Evolution often works in unusual ways in the confines of an island. With limited space and a limited cast of characters, island ecosystems tend to evolve very unusual and unique organisms. The fossa is a prime example of this. For years, scientists have struggled to classify the fossa; is it a cat, a civet, or something else? The best answer is that a fossa is a fossa, although science now tells us that their closest relative is the mongoose. The fossa specializes in hunting another animal indigenous to only Madagascar, the lemur. To catch highly agile and intelligent prey like lemurs, the fossa must excel in those exact same skills.

Gandalf and Miles are the fossa pair you will currently find on Big Cat Trail. The two usually solitary animals have proven to be very compatible, and we hope that they will breed and produce a litter of pups in the future. Although they eat and spend their time exploring their exhibit separately, they return to each other and cuddle up together to sleep. We have hung perches with rope that will sway so that they can put their super agility to work. They have extraordinarily long tails to balance, and they also have a “wrist” of sorts in their ankle that helps them grip with their rear legs just as well as they do with their front. I’ve observed a fossa who wanted to get a better look at something below it grab hold of a ledge with its rear legs and lower itself down in sort of a reverse chin up. Once its curiosity was satisfied, it simply raised itself back up to the ledge!

The fossa also has an amazing variety of weird vocalizations. It can hiss, snarl, cluck, and make an extremely high-pitched squeal, just to name a few. It must seem like the woods are haunted if you happen to be camping in the woods of Madagascar with a chatty fossa nearby. Listen to the amazing sounds they made during a visual introduction:

Unfortunately, the fossa, like most of Madagascar’s wildlife, has rapidly declining populations. Deforestation in Madagascar is rampant as the human population grows. A balance between the humans and wildlife of Madagascar needs to be found for the fossa and the rest of Madagascar’s unique animals to continue to survive.

Don’t miss your chance to see one of the world’s most unique top-shelf predators. Stop by and visit Gandalf and Miles and see the amazing abilities of these one-of-a-kind animals.

Todd Speis is a senior keeper at the San Diego Zoo. Read his previous post, Two Little Pigs.

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Fossa Milestones

It has been a while since many of you have last heard about the San Diego Zoo’s young fossa, named Isa (see previous post, Fossa Fun). During the last few months, Isa has passed many milestones in his development. As you may remember, he was raised in the Children’s Zoo (CZ) nursery with his brother who, unfortunately, died a short time later of a heart condition. Concerned for Isa’s well-being, we doted over him and tried to fill his every need. Of course, we were concerned that Isa would also be afflicted with some sort of health problem that would cut his life short. Time proved that he would grow into a handsome young fossa and dazzle all who know him. Currently he is strong, healthy, and happy, and living in the CZ, excelling at his job of being an animal ambassador.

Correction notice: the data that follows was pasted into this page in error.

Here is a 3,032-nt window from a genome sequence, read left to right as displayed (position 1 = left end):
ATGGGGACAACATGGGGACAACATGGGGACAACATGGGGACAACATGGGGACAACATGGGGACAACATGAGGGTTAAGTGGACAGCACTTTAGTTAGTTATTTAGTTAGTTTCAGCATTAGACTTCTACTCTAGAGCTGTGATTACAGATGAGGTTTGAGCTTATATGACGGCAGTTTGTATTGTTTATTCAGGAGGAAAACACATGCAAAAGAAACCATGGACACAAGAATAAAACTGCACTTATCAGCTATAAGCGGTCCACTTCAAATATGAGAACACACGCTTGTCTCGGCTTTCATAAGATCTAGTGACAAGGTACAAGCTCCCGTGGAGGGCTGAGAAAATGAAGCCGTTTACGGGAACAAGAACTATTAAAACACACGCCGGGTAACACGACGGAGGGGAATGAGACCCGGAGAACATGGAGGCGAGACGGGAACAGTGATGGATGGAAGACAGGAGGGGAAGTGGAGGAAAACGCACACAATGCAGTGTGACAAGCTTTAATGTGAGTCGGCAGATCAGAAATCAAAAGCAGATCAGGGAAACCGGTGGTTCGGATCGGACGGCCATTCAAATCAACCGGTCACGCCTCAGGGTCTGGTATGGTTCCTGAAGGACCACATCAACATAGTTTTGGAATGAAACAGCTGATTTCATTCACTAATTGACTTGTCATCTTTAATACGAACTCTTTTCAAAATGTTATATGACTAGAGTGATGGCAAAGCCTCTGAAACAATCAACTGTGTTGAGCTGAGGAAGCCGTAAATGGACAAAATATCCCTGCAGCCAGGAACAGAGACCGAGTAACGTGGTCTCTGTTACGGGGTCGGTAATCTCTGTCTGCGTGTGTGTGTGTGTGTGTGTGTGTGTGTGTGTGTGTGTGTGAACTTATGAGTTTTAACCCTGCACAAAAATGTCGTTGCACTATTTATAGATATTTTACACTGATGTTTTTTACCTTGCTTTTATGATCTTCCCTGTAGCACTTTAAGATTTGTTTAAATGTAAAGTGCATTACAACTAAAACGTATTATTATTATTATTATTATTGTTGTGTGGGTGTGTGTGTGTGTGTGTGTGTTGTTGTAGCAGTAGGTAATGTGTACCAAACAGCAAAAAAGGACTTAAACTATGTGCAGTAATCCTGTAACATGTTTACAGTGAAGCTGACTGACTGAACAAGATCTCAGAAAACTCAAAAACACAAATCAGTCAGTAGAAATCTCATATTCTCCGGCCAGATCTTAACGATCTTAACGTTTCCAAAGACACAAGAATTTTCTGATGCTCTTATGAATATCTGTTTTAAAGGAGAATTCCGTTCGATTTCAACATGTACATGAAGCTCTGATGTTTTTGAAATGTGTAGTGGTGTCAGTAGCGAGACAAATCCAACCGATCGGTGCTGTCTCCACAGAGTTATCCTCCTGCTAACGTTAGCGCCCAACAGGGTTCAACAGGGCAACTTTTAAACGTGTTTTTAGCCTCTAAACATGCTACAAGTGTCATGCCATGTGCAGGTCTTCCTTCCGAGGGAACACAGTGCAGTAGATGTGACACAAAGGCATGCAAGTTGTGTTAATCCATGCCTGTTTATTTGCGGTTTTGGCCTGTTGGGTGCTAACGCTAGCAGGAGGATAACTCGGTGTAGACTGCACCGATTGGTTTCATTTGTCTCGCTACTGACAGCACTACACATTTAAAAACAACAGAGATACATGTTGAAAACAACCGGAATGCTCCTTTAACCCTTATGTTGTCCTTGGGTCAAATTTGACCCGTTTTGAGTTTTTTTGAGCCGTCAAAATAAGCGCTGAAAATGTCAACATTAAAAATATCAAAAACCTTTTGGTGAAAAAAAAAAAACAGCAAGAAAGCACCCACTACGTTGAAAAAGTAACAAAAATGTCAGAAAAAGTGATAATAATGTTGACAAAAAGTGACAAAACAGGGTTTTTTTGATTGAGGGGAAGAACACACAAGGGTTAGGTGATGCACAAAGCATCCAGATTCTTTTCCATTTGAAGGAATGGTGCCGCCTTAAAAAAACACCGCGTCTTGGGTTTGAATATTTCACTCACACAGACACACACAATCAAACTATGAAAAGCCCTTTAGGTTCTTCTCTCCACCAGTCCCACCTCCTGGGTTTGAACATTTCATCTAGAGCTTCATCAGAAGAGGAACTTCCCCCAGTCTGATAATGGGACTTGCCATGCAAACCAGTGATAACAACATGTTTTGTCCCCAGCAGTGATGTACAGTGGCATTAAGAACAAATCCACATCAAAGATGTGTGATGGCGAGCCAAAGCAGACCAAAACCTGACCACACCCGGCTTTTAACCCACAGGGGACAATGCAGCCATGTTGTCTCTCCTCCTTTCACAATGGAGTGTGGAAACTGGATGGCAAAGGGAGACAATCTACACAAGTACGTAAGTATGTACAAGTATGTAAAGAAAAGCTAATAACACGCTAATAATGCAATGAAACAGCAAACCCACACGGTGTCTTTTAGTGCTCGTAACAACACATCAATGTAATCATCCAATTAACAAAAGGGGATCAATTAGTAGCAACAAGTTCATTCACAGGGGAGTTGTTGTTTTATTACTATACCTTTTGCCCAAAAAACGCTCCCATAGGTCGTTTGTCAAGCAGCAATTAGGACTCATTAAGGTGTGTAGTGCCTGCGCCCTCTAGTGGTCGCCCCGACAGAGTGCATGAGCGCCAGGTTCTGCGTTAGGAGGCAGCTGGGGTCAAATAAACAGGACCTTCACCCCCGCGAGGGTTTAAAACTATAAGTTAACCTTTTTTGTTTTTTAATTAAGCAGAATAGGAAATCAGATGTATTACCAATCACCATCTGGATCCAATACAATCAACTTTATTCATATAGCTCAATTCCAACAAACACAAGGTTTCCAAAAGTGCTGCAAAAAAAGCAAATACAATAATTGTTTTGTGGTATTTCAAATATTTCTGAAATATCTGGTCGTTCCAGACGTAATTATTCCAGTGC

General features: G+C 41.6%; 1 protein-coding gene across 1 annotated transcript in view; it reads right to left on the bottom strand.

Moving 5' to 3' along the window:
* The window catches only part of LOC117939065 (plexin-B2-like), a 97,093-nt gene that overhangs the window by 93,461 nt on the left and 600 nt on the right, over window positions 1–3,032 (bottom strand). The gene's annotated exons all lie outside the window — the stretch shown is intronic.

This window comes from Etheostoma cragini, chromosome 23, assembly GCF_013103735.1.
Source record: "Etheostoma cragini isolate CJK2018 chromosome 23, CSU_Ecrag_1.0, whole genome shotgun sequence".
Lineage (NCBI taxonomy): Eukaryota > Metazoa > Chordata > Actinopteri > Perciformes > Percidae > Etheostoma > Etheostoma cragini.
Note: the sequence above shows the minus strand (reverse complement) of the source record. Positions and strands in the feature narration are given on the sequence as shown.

We tried different training techniques with Isa and figured out which one would work best for his species and personality. When he was still in the nursery, we introduced him to a collar and a leash. We would let him wear it for a short period of time and gradually lengthen that time. Before long he acted as though it wasn’t even there. Then we took him on short walks and gradually lengthened the time of those as well. He was so curious on his own with just his natural surroundings that we stopped using toys to keep him entertained. He would climb trees, rocks, run along wall tops, etc. We had to be track runners just to keep up with him!

As he grew and got more coordinated, he started jumping from tree to tree, and then the challenge became not to get the leash wrapped around something and interrupt his momentum. You had to be ready for fun and running when you took the fossa out for a “walk.” People would try to take pictures, but he moved so fast that usually it was just a blur on their camera.

Today, Isa is a regular participant in the CZ’s animal ambassador program and periodically appears on the news and other television shows, VIP presentations, private and corporate events held at the Zoo, and last, but not least, daily walks around the grounds of the CZ.

His future looks bright and busy. He has impressed his trainers by his honest and affectionate personality, and we will continue to uncover and share his amazing abilities and uniqueness with all of you. Isa has many more milestones to pass, and personally I believe that the more I know about Isa and fossas in general, the more I will continue to be in awe of this little known, misunderstood animal.

Heidi Trowbridge is a senior keeper at the San Diego Zoo.